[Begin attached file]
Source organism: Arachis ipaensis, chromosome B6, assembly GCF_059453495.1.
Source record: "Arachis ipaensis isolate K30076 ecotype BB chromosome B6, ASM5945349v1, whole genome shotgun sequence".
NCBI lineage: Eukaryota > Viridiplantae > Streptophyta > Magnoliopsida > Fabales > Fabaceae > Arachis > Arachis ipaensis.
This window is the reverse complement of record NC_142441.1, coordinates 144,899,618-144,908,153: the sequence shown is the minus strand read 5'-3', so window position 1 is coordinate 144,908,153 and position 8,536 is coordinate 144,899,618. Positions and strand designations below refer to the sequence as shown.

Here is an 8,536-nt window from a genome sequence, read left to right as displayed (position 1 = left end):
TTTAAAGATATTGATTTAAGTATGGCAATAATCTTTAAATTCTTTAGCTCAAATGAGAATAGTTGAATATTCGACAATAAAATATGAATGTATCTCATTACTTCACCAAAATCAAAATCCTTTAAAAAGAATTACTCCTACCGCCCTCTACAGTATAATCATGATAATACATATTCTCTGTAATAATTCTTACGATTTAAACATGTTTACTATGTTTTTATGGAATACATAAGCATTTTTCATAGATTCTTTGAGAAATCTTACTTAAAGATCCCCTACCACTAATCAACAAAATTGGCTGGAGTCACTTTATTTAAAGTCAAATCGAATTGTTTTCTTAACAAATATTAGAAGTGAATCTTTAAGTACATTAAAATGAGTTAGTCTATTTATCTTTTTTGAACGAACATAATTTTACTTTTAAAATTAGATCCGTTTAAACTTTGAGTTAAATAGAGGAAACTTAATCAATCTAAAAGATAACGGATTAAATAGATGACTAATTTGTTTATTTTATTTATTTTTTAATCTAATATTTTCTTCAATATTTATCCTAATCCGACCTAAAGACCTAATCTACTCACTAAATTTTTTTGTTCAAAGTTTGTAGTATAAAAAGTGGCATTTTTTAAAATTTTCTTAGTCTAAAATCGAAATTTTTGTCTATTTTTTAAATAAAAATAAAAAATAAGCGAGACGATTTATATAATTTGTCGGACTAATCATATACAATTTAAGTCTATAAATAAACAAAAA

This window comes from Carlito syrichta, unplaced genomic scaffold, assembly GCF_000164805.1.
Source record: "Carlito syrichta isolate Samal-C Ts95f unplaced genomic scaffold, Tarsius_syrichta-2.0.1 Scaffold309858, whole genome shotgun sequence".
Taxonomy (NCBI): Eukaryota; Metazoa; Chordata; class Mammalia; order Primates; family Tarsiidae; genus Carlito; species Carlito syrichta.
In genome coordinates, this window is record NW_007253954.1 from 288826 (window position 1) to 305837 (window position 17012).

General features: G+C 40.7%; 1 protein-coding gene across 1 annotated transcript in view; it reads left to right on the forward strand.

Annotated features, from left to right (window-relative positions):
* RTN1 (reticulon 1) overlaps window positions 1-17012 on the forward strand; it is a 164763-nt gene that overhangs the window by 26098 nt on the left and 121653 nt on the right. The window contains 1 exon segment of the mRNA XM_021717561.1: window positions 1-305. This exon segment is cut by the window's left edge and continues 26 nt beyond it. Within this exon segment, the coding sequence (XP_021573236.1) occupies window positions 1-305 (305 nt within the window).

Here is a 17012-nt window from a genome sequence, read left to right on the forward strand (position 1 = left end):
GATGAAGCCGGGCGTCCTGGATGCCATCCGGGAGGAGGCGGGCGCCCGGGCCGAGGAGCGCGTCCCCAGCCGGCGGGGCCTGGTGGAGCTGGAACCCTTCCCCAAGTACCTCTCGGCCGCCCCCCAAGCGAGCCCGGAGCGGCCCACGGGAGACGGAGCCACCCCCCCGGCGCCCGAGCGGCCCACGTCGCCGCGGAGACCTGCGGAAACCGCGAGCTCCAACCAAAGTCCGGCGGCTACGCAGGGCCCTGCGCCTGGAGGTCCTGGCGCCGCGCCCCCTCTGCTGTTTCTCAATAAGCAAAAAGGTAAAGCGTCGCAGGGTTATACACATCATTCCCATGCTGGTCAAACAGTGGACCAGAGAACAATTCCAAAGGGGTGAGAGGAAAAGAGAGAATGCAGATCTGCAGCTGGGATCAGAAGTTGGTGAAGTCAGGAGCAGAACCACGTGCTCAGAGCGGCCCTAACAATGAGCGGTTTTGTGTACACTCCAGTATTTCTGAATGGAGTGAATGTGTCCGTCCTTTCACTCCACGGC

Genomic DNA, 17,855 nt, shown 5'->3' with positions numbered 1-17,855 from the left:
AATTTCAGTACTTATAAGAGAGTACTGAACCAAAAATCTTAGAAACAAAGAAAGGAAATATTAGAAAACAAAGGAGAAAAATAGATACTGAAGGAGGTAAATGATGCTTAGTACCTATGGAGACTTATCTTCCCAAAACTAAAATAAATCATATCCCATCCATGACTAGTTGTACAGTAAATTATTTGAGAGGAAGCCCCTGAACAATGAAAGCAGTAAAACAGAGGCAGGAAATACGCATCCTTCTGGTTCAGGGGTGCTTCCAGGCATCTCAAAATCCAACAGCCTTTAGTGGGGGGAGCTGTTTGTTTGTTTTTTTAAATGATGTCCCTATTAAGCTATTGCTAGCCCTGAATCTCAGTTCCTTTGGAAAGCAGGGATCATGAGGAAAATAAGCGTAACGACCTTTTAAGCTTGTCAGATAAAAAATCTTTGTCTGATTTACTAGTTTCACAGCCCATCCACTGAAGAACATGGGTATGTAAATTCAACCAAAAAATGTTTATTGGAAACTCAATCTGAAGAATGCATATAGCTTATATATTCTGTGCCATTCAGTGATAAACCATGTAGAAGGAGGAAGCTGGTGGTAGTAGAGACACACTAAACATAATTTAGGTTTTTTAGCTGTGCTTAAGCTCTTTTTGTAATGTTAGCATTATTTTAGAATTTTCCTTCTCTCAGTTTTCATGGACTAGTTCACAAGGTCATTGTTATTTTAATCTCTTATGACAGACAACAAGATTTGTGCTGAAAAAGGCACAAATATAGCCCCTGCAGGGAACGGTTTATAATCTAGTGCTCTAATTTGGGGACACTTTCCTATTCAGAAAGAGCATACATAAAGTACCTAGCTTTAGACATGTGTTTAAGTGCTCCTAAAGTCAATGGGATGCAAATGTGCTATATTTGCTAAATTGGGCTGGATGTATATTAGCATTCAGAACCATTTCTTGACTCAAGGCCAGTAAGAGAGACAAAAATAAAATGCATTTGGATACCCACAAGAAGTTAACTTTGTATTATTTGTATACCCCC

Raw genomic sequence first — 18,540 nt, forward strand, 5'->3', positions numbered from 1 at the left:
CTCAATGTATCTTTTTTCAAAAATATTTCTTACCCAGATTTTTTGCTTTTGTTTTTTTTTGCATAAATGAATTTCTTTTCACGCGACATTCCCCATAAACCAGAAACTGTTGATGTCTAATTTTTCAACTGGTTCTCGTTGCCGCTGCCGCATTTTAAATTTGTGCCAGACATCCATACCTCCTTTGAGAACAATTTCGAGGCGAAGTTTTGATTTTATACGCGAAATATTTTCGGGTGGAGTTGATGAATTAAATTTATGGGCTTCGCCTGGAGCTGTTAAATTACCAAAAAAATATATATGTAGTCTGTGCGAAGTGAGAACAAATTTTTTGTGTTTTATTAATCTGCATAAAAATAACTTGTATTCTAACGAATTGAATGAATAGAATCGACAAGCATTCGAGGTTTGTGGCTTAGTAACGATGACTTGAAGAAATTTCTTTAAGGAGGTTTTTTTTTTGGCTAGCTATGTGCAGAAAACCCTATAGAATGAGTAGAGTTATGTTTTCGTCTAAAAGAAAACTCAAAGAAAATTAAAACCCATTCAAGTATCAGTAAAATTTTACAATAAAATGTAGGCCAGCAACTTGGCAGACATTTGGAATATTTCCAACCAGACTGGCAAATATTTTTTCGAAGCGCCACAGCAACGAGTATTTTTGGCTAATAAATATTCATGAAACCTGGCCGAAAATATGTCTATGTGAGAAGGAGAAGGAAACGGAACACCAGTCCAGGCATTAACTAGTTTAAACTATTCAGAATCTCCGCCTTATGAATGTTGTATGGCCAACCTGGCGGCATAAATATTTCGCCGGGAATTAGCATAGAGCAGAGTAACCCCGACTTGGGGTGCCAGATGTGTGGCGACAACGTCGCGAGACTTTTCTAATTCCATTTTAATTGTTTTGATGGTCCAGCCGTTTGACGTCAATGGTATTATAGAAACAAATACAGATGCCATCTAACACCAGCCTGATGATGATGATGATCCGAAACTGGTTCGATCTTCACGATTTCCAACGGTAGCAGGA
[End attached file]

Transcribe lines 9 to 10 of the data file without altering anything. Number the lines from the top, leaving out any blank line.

Taxonomy (NCBI): Eukaryota; Metazoa; Chordata; class Mammalia; order Primates; family Tarsiidae; genus Carlito; species Carlito syrichta.
In genome coordinates, this window is record NW_007253954.1 from 288826 (window position 1) to 305837 (window position 17012).